As an added advantage, leapfrog wiring also reduces the length of the home-run connection of positive and negative wiring. When daisy-chaining modules, the home-run connection runs the length of the row. When leapfrogging modules, the ends of the home-run connection are on the same side of the row.
Daisy-chain wiring (top) and leapfrog wiring (bottom)
Optimizing row spacing
Finance plays an important role in determining the design objectives for commercial PV projects. Certain investors seek to derive the most value from systems with the highest capacity. Others attempt to maximize energy production per module. Still others aim for the greatest value in terms of energy output relative to the cost of equipment.
If you want the greatest energy production per module, it makes sense to space out the rows as much as necessary. If you want to build the biggest system without regard for output, you go to the opposite extreme and reduce inter-row spacing. As you increase system density, packing module rows tighter and raising the module tilt angle, energy output goes up until you reach an optimal point beyond which any further density will cause self-shading and output starts to decline.
Pushing rows close together gets you more modules on the roof, but it makes each module a little less productive. Maximizing energy per module gets you the most bang for your buck.
Mitigating voltage drop
PV designers have two good reasons to minimize voltage drop: to avoid wasting energy and to ensure that inverters always work according to electrical specifications. In project bidding, designers are often asked to keep voltage drop below 2 percent on DC input circuits, 2 percent on AC output circuits and 3 percent overall. These values are not mandated by code, but they do generally indicate whether a system is designed to operate in a reasonably efficient manner.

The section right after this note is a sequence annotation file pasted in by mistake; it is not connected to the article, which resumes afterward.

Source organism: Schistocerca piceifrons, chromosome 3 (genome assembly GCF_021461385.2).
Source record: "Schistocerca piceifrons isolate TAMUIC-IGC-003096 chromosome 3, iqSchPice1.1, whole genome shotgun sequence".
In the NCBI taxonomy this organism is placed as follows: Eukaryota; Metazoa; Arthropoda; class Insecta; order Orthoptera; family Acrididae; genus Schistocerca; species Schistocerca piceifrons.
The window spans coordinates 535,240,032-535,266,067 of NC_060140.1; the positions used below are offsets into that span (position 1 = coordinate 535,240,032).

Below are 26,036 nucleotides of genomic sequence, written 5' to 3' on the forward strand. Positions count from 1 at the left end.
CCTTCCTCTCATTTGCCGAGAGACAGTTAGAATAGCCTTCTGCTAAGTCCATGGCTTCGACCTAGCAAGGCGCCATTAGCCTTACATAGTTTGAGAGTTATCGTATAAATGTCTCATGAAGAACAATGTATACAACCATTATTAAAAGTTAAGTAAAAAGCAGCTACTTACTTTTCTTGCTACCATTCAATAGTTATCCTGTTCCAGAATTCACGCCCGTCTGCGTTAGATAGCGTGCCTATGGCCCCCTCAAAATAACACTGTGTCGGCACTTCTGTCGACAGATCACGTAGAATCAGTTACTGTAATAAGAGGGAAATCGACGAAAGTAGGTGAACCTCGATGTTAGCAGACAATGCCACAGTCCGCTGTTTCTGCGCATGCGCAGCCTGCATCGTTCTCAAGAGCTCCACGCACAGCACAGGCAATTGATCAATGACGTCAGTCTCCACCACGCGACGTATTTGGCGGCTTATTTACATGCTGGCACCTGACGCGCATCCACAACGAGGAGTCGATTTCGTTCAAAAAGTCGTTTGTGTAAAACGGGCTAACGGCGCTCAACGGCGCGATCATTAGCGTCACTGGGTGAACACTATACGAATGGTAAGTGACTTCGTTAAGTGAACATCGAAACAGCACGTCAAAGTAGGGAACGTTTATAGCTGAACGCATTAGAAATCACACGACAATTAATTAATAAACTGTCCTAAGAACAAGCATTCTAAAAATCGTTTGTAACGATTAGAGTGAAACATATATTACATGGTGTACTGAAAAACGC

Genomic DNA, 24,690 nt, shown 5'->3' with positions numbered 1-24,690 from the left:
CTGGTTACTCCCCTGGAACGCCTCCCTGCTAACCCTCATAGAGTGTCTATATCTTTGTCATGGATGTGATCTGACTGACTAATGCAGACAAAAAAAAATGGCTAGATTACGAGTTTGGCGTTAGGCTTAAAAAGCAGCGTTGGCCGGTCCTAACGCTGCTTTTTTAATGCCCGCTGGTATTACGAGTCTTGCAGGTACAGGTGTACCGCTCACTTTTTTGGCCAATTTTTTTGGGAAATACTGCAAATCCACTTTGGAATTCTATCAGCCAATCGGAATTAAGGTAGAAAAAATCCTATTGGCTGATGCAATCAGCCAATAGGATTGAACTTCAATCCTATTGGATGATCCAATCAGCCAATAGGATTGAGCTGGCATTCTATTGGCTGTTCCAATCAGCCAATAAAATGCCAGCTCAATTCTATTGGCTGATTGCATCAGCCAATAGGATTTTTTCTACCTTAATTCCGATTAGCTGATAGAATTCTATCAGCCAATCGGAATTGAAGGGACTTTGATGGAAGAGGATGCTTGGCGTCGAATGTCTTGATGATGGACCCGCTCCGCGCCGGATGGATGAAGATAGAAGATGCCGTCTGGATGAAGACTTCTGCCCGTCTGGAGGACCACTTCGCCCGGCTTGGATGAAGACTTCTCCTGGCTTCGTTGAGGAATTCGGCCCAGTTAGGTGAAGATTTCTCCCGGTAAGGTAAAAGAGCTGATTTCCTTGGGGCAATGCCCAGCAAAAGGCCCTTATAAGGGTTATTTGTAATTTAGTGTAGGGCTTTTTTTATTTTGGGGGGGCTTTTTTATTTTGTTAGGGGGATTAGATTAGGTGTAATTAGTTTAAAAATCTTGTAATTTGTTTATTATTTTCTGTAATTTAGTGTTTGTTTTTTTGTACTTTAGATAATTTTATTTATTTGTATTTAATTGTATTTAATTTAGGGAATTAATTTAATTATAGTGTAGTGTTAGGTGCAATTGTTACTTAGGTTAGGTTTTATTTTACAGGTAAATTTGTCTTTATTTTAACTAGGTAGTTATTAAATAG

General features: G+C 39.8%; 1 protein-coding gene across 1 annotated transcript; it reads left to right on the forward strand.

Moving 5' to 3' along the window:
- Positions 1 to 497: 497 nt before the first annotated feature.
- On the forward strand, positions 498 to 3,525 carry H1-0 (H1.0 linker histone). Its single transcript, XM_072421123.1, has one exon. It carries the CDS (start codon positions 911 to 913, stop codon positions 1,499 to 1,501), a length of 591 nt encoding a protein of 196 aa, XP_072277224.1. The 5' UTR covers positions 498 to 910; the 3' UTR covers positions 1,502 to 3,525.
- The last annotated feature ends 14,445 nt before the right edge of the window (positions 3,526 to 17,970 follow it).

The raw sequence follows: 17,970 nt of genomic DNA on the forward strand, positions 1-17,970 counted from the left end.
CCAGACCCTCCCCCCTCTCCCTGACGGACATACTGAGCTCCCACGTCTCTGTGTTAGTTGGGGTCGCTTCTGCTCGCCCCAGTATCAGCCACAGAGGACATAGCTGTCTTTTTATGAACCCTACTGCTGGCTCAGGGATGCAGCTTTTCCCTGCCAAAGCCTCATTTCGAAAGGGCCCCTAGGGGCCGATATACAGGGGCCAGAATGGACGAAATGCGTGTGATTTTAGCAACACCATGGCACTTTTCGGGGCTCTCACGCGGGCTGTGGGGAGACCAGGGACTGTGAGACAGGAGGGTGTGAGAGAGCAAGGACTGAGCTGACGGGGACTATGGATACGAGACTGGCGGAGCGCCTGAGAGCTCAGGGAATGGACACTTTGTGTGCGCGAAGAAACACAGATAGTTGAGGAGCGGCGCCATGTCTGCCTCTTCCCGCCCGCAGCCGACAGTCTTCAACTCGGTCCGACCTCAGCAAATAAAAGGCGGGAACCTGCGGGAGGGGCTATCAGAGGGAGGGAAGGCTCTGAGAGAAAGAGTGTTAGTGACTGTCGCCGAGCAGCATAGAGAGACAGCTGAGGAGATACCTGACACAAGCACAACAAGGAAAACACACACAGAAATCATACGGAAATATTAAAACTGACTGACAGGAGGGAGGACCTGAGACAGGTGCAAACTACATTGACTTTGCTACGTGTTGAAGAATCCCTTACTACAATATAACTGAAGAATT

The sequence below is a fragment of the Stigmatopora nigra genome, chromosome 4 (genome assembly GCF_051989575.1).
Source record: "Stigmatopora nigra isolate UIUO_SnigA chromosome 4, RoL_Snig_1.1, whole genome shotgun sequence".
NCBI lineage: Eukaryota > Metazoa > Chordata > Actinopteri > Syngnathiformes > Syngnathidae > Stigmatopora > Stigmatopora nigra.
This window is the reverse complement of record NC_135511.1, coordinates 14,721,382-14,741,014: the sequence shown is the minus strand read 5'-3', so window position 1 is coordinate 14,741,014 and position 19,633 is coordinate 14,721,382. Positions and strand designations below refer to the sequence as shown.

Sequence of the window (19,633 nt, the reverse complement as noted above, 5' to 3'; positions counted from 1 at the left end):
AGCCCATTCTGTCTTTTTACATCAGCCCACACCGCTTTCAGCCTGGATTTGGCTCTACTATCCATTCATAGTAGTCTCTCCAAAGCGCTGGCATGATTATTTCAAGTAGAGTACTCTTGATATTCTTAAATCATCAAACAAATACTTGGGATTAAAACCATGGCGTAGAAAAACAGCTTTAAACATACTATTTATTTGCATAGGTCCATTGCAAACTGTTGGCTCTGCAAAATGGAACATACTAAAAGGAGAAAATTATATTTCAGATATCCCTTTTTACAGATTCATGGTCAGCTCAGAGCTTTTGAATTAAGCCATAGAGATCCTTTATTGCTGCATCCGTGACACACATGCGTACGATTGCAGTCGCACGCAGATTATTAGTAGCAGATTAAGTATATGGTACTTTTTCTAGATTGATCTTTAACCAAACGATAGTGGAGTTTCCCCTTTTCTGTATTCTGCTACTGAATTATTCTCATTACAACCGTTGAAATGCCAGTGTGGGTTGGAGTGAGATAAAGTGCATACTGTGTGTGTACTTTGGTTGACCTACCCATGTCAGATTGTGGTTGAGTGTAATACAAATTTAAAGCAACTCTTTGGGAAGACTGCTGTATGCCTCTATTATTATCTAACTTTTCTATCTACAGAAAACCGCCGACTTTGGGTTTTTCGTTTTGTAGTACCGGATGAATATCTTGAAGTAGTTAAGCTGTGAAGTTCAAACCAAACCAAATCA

One simple way to reduce voltage drop is to use current-carrying conductors that are larger than necessary for the project. A larger conductor decreases electrical resistance, thereby reducing voltage drop on the line. Reducing conductor length would have the same effect, but options for the designer to do so are limited based on the placement of equipment and the grid interconnection point. It’s important to consider the cost of using larger conductors; depending on the system design, it can be less expensive to install a larger system than to use larger conductors.
Another piece of conventional wisdom is that to minimize voltage drops, systems are better off with long runs of DC wiring than long runs of AC wiring. This is not always the case. Again, it’s important to consider the system design, particularly the voltage of the DC and AC wiring. If the array has a 1,000-volt DC nominal rating and the inverter feeds into the grid at 240 volt AC, then certainly it's better to have a long DC run. If you have a 600-volt DC system and a 480-volt AC tie-in, you are better off with long AC runs and short DC runs.
Claudia Eyzaguirre and Daniel Sherwood are co-founders of PVComplete, a solar design platform that generates fast and accurate project design both on the web and in a seamlessly integrated AutoCAD environment.